Local and Universal

Christianity claims to be a universal spirituality: it's for all people, at all times, in all places. “Go therefore and make disciples of all the nations," Jesus instructs his followers at the close of the Gospel of Matthew. All the nations: everyone is invited. It's not just for Jewish folks, or people from the Middle East, or people of European ancestry. It's for everybody. As a monotheistic faith, it worships a God who is seen to be the One God for all people and places. No matter what your c … [Read more...]

Finding the True Path

A reader of my blog has emailed me the following questions. They seem to involve the question of how to embrace the Christian mystery when one cannot be sure if it is the "true" path or not. As a former neo-pagan, didn't you find getting to grips with Christianity's necessity to hold a set number of essential beliefs? Don't you have any doubts and don't you find them restricting? I was wondering if you knew much about Islamic mysticism - sufism - and if you had ever written something about it … [Read more...]

How Little We Know, How Much We Miss

I'm entering into 2010 reflecting on the limits of knowledge and the challenges facing anyone interested in interreligious dialogue or interfaith spirituality. If we are not humbled by how little we know, we are in trouble.Ali of Meadowsweet & Myrrh, in her latest contribution to a conversation we've been having about the movie Avatar and the representation of pagan, indigenous and/or pantheistic spirituality in that movie, has this perceptive insight: I am all for interfaith dialogue and … [Read more...]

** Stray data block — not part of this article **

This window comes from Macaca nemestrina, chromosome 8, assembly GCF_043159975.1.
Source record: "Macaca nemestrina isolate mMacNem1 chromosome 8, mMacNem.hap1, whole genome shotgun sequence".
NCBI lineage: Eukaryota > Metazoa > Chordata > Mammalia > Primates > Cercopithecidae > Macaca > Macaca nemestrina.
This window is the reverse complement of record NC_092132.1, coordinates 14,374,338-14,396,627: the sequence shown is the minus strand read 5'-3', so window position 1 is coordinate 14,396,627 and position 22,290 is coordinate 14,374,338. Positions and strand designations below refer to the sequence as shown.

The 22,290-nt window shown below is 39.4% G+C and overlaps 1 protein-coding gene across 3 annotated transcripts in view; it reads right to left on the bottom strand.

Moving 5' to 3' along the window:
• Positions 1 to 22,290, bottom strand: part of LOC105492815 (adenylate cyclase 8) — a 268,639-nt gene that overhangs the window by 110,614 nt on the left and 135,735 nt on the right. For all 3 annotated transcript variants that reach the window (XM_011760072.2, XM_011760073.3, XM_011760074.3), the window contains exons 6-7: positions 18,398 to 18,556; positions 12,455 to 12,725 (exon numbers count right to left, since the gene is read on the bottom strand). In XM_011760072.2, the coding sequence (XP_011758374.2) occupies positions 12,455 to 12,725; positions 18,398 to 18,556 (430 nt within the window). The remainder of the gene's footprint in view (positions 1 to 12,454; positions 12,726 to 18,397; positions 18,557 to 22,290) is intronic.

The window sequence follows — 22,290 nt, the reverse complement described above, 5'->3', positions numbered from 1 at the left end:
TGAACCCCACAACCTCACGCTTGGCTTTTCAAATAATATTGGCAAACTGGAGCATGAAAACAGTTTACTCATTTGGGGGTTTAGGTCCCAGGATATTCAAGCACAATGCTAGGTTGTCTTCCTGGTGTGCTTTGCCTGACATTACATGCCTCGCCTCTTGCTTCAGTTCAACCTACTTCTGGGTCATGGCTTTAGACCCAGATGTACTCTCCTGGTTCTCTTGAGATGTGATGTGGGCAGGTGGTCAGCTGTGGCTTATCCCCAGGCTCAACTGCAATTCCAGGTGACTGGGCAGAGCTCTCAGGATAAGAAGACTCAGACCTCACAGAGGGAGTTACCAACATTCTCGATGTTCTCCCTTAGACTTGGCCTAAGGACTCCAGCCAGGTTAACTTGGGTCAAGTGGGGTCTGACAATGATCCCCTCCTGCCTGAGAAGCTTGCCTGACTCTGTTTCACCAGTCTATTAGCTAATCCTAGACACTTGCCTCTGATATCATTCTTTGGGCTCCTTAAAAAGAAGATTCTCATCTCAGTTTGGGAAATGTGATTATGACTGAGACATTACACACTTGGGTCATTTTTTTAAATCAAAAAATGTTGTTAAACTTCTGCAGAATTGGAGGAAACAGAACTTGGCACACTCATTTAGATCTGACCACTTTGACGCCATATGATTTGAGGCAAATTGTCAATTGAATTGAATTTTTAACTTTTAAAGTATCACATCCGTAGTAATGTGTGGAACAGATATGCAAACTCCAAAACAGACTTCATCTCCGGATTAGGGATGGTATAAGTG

Pandora, Ken Wilber, and William Blake

Ali at Meadowsweet & Myrrh has written a thoughtful and perceptive post in response to my review of Avatar that unfolds out into her own nuanced review of the movie. I would commend this to anyone who reads my blog. Here are my admittedly rambling and random thoughts in response to her articulate writing. Hopefully these thoughts, disjointed as they might be, can stimulate even further reflection and conversation for those who choose to read them. … [Read more...]

Grace and the Goddess: AVATAR as a Christian/Pagan Parable

James Cameron's new film, Avatar, tells a story we've all heard before; as I commented on Twitter last night, it is Dances with Wolves meets Star Trek: Insurrection, with elements of The Matrix and Whale Rider thrown in. But Avatar is grander and more epic than any of these films, and of course, it's a stunning achievement of CGI artistry. For its sheer beauty, go see it. But critics are whining that the story is "weak" or "boring" and I think they're rather justified in their gripes. … [Read more...]

Wise as Serpents and Innocent as Doves

Ken Wilber describes a significant malaise of our time as "boomeritis." What he means by this is the tendency among highly educated and self-actualized persons (as typified by the baby boomer generation) to embrace values that include pluralism, egalitarianism, subjective/personal understandings of truth, and a general "live and let live" ethos, but that often appears marred by egocentrism, narcissism, and self-absorption. In other words, a laudable value system that promotes freedom of … [Read more...]

That which is different

My brother Don and I were chatting this morning, and I mentioned an evangelical friend of mine who has a "secret" interest in Catholic mysticism. Don, who describes himself as an "agnostic hedonist," made the following fascinating observation: You know, the evangelical movement could do so much good, but people's fear of that which is different just screws things up. Now, in their defense, the fear of "that which is different" is not unique to evangelicals (or to Christians in general). In fact, … [Read more...]